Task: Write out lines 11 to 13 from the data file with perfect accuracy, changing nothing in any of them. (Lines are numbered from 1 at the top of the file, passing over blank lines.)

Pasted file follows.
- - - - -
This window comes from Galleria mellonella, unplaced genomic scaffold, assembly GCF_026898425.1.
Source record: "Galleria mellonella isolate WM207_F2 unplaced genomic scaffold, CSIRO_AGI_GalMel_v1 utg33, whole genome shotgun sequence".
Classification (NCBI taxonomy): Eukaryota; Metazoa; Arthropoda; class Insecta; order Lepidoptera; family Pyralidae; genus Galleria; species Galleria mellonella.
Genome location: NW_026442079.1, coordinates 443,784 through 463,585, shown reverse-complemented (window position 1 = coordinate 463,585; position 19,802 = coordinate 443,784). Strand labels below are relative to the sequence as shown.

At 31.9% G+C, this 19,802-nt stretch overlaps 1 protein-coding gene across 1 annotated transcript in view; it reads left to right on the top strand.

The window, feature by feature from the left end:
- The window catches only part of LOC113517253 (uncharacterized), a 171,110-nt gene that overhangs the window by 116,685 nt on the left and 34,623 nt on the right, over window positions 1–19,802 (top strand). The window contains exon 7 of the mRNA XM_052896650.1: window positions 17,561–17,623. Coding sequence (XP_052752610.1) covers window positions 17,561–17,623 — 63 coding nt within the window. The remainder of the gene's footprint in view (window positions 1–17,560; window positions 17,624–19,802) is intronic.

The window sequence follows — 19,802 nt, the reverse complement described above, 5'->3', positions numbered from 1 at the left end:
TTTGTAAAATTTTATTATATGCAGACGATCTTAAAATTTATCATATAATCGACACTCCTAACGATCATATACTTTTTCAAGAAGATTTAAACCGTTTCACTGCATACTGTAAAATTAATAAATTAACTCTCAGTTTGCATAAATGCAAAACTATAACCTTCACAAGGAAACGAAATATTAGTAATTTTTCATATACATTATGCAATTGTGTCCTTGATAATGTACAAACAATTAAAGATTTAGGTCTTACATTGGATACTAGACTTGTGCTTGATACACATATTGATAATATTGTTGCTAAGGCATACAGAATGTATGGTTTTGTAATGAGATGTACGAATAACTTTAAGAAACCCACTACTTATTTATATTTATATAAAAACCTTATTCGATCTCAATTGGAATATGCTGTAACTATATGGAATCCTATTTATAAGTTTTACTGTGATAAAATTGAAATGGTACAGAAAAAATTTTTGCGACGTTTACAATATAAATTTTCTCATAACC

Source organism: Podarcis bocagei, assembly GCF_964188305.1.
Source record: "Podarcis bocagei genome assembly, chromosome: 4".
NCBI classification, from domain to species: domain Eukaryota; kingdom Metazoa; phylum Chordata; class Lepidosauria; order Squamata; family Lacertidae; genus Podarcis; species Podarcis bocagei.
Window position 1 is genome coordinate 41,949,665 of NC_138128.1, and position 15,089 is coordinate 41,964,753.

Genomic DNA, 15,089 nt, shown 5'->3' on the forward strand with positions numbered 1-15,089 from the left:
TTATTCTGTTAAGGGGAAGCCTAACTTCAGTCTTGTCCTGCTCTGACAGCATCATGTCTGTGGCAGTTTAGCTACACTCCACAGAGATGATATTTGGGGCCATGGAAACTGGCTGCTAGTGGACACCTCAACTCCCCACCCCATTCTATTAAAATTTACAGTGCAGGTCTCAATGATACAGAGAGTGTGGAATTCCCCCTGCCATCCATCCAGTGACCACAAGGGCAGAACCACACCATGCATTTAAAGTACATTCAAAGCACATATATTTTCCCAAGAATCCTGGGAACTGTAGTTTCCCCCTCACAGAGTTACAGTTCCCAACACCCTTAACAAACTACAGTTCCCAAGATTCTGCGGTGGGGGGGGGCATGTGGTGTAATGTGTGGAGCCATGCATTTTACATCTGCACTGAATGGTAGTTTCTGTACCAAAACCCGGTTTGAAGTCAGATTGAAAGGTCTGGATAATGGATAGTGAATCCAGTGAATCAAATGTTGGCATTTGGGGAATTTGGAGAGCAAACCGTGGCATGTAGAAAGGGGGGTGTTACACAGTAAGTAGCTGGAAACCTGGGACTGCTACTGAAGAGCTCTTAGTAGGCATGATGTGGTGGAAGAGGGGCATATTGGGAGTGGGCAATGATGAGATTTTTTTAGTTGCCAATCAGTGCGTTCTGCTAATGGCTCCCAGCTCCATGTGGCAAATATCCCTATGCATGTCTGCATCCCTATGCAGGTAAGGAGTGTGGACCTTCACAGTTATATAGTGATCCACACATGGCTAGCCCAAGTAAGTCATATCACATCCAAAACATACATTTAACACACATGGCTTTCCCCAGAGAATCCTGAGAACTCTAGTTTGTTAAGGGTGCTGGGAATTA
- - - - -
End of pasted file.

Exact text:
Source record: "Podarcis bocagei genome assembly, chromosome: 4".
NCBI classification, from domain to species: domain Eukaryota; kingdom Metazoa; phylum Chordata; class Lepidosauria; order Squamata; family Lacertidae; genus Podarcis; species Podarcis bocagei.
Window position 1 is genome coordinate 41,949,665 of NC_138128.1, and position 15,089 is coordinate 41,964,753.